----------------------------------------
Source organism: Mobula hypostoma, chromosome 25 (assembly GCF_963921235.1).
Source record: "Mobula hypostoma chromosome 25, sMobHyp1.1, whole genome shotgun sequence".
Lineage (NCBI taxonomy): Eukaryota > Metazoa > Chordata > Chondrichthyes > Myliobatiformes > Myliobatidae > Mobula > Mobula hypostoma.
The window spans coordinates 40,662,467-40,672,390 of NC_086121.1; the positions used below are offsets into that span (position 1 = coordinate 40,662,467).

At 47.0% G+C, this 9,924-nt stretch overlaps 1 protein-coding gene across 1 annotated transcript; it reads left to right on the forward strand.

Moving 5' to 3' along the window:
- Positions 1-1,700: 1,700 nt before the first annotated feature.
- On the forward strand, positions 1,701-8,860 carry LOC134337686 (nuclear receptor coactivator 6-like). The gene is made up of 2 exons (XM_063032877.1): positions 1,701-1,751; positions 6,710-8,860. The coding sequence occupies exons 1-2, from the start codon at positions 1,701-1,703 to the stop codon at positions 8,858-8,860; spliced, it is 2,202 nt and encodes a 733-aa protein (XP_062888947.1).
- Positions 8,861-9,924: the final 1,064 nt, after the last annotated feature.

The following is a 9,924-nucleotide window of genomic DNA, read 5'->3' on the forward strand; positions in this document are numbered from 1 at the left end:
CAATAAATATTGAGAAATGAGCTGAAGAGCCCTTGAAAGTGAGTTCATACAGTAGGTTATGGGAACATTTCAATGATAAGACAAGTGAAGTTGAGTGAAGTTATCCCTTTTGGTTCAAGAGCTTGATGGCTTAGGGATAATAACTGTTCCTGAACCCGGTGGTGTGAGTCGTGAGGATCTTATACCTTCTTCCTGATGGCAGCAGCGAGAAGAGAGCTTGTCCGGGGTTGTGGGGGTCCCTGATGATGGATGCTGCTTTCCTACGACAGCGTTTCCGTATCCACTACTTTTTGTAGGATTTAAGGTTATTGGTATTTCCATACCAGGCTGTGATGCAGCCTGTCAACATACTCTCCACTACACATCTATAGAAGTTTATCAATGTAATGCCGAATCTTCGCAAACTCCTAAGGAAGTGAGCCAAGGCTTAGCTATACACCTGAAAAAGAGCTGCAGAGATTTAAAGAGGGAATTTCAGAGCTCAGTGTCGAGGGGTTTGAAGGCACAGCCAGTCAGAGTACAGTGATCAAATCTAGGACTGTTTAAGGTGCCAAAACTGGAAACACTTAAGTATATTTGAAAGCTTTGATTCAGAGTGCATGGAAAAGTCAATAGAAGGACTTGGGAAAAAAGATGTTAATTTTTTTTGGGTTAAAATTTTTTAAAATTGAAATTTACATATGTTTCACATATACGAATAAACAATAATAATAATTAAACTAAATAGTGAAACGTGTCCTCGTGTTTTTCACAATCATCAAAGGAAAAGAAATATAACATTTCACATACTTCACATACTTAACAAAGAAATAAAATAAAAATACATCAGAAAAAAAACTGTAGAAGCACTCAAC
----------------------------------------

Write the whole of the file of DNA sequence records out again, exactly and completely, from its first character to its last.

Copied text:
Source organism: Mobula hypostoma, chromosome 25 (assembly GCF_963921235.1).
Source record: "Mobula hypostoma chromosome 25, sMobHyp1.1, whole genome shotgun sequence".
Lineage (NCBI taxonomy): Eukaryota > Metazoa > Chordata > Chondrichthyes > Myliobatiformes > Myliobatidae > Mobula > Mobula hypostoma.
The window spans coordinates 40,662,467-40,672,390 of NC_086121.1; the positions used below are offsets into that span (position 1 = coordinate 40,662,467).

At 47.0% G+C, this 9,924-nt stretch overlaps 1 protein-coding gene across 1 annotated transcript; it reads left to right on the forward strand.

Moving 5' to 3' along the window:
- Positions 1-1,700: 1,700 nt before the first annotated feature.
- On the forward strand, positions 1,701-8,860 carry LOC134337686 (nuclear receptor coactivator 6-like). The gene is made up of 2 exons (XM_063032877.1): positions 1,701-1,751; positions 6,710-8,860. The coding sequence occupies exons 1-2, from the start codon at positions 1,701-1,703 to the stop codon at positions 8,858-8,860; spliced, it is 2,202 nt and encodes a 733-aa protein (XP_062888947.1).
- Positions 8,861-9,924: the final 1,064 nt, after the last annotated feature.

The following is a 9,924-nucleotide window of genomic DNA, read 5'->3' on the forward strand; positions in this document are numbered from 1 at the left end:
CAATAAATATTGAGAAATGAGCTGAAGAGCCCTTGAAAGTGAGTTCATACAGTAGGTTATGGGAACATTTCAATGATAAGACAAGTGAAGTTGAGTGAAGTTATCCCTTTTGGTTCAAGAGCTTGATGGCTTAGGGATAATAACTGTTCCTGAACCCGGTGGTGTGAGTCGTGAGGATCTTATACCTTCTTCCTGATGGCAGCAGCGAGAAGAGAGCTTGTCCGGGGTTGTGGGGGTCCCTGATGATGGATGCTGCTTTCCTACGACAGCGTTTCCGTATCCACTACTTTTTGTAGGATTTAAGGTTATTGGTATTTCCATACCAGGCTGTGATGCAGCCTGTCAACATACTCTCCACTACACATCTATAGAAGTTTATCAATGTAATGCCGAATCTTCGCAAACTCCTAAGGAAGTGAGCCAAGGCTTAGCTATACACCTGAAAAAGAGCTGCAGAGATTTAAAGAGGGAATTTCAGAGCTCAGTGTCGAGGGGTTTGAAGGCACAGCCAGTCAGAGTACAGTGATCAAATCTAGGACTGTTTAAGGTGCCAAAACTGGAAACACTTAAGTATATTTGAAAGCTTTGATTCAGAGTGCATGGAAAAGTCAATAGAAGGACTTGGGAAAAAAGATGTTAATTTTTTTTGGGTTAAAATTTTTTAAAATTGAAATTTACATATGTTTCACATATACGAATAAACAATAATAATAATTAAACTAAATAGTGAAACGTGTCCTCGTGTTTTTCACAATCATCAAAGGAAAAGAAATATAACATTTCACATACTTCACATACTTAACAAAGAAATAAAATAAAAATACATCAGAAAAAAAACTGTAGAAGCACTCAAC